In 1946, another revolution took place. Dr. Benjamin Spock published his first book titled Dr. Spock’s Baby & Child Care (also titled The Common Sense Book of Baby and Child Care). Though a medical doctor by education and training, Dr. Spock’s books put children at the center of parenting rather than the adults. He encouraged responding to and engaging with babies and children rather than ignoring which was the advice up to then. The pendulum’s momentum builds.

Finally, we add in money and work. In the early 80’s, adults were working more, making more money and, as a result, needing to leave their children at home (the so-called ‘latch-key’ kids). Children would get dropped off from the bus and walk into an empty home. Cartoons and snacks were gorged upon till mom and dad came home. Guilt stricken parents with extra cash (…or more accurately extra room on their new credit cards) went and bought Ataris, Nintendos and the new wave of electronics and toys for kids. We were now descending into entitlement. About this time, school districts were changing punishment in schools (no more spankings).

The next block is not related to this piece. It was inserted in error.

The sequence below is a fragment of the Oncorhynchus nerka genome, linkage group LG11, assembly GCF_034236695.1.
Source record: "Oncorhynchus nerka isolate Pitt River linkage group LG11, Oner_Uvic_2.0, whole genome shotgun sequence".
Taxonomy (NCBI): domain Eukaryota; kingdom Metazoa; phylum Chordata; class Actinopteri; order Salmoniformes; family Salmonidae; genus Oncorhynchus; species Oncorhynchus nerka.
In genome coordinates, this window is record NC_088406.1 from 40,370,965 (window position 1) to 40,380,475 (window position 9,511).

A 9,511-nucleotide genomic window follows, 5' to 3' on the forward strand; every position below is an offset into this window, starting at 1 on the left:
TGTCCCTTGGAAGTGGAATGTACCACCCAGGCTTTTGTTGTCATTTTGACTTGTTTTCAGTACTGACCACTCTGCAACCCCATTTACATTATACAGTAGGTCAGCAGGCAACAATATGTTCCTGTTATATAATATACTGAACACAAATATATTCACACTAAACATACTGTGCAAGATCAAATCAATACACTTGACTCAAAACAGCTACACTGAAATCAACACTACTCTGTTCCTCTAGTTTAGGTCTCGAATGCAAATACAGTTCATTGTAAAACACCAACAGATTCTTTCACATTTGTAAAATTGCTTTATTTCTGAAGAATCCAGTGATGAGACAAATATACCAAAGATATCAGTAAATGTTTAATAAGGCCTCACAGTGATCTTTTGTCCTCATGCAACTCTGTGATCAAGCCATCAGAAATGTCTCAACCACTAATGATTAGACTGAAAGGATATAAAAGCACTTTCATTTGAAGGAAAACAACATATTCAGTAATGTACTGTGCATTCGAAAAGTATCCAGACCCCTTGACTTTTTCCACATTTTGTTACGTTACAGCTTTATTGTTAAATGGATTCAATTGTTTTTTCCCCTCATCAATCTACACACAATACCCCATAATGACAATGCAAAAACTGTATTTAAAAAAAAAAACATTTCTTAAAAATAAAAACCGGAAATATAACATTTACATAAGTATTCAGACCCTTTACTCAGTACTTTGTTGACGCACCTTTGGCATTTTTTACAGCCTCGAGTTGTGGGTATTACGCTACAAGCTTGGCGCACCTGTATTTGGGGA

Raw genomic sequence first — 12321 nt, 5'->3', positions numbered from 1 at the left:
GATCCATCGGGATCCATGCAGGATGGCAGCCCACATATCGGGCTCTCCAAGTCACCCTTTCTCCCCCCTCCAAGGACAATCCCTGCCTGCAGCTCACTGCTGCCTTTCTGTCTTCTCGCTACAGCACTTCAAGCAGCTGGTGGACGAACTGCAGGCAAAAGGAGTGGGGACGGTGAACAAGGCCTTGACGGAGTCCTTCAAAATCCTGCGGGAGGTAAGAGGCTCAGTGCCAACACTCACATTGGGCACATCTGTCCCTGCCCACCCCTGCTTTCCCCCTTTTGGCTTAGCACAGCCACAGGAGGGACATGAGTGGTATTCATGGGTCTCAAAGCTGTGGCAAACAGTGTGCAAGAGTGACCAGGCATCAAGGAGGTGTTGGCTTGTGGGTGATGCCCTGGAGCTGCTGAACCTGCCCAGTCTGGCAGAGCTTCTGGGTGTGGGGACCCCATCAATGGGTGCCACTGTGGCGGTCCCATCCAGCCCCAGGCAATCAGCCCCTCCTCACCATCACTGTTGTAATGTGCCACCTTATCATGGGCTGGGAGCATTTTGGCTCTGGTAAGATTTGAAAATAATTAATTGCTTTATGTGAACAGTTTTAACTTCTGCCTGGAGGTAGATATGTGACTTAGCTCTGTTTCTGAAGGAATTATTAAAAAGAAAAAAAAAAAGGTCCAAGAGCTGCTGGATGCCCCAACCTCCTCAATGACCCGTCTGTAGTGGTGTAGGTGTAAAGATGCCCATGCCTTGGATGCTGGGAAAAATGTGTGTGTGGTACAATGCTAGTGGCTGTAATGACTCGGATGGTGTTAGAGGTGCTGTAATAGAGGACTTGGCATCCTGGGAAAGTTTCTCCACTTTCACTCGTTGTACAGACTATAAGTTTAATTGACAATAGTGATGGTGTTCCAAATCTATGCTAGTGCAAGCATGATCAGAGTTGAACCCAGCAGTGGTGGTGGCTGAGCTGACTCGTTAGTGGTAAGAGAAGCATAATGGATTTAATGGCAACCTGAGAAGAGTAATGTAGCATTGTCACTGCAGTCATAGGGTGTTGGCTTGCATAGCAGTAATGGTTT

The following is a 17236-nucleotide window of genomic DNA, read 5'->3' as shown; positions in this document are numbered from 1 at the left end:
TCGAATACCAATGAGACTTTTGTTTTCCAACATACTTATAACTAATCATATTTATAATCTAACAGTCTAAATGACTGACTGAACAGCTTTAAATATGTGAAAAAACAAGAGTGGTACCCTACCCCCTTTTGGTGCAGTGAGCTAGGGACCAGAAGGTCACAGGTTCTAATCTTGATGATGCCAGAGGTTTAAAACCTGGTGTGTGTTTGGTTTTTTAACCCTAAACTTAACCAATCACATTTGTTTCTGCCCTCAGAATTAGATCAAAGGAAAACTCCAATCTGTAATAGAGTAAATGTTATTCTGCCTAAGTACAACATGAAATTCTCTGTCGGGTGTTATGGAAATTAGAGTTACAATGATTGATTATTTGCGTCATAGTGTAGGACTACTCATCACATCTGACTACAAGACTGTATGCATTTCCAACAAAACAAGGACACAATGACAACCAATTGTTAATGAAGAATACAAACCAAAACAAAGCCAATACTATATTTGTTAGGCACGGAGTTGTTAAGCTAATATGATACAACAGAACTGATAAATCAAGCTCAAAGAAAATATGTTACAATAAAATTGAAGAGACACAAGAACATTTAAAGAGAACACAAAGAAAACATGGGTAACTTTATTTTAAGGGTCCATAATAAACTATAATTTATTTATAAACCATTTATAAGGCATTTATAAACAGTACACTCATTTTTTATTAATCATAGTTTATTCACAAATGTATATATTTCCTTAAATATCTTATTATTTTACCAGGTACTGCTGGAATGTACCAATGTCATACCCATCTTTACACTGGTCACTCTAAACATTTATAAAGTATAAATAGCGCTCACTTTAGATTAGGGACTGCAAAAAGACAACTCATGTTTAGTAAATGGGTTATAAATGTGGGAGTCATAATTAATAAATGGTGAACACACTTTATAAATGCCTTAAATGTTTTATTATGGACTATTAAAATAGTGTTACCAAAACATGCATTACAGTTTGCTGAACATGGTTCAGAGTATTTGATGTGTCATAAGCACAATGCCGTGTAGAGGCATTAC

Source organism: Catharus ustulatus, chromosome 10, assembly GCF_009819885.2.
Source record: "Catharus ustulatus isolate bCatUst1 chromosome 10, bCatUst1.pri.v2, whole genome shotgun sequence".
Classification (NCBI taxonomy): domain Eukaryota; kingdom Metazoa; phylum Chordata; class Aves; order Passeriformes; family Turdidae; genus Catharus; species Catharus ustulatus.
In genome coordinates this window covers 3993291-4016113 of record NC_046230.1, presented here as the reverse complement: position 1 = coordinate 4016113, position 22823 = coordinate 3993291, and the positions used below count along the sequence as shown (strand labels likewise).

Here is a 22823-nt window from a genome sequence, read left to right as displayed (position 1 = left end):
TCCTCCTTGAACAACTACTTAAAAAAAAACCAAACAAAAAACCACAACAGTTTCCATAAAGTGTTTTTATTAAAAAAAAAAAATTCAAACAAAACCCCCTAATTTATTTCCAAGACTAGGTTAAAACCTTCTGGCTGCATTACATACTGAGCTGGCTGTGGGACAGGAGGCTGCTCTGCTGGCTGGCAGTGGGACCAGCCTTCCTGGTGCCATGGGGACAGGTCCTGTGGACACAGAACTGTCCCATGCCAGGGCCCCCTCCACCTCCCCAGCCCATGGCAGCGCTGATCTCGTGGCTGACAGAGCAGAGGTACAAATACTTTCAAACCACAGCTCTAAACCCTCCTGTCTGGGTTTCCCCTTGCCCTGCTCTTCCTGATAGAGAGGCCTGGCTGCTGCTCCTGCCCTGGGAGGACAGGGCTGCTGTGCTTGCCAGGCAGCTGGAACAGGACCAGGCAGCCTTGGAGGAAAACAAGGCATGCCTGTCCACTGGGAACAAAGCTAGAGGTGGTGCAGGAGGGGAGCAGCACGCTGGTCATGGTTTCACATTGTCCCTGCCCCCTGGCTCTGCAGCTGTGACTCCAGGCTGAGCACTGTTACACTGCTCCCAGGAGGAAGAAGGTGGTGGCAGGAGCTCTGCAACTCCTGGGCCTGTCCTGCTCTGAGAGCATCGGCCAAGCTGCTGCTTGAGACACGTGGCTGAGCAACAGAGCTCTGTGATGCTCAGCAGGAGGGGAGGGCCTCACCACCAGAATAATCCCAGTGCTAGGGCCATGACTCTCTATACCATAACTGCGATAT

How can old-school grandma and grandpa who raised 15 kids have been so wrong? All the kids turned out great, right? Well, let’s break this down a bit. First of all, it was a different time. No devices, internet and certainly little to no advertising directed towards children. All marketing was targeting stay at home mothers.

I also want to point out that most of these old school versions of parenting created some pretty nasty problems which is why the fastest growing demographics for substance abuse treatment are the Baby Boomers and the elderly. Old school punishment, drinking habits, and expectations led to a generation that was not well-equipped to handle stressors.

Now for the Goods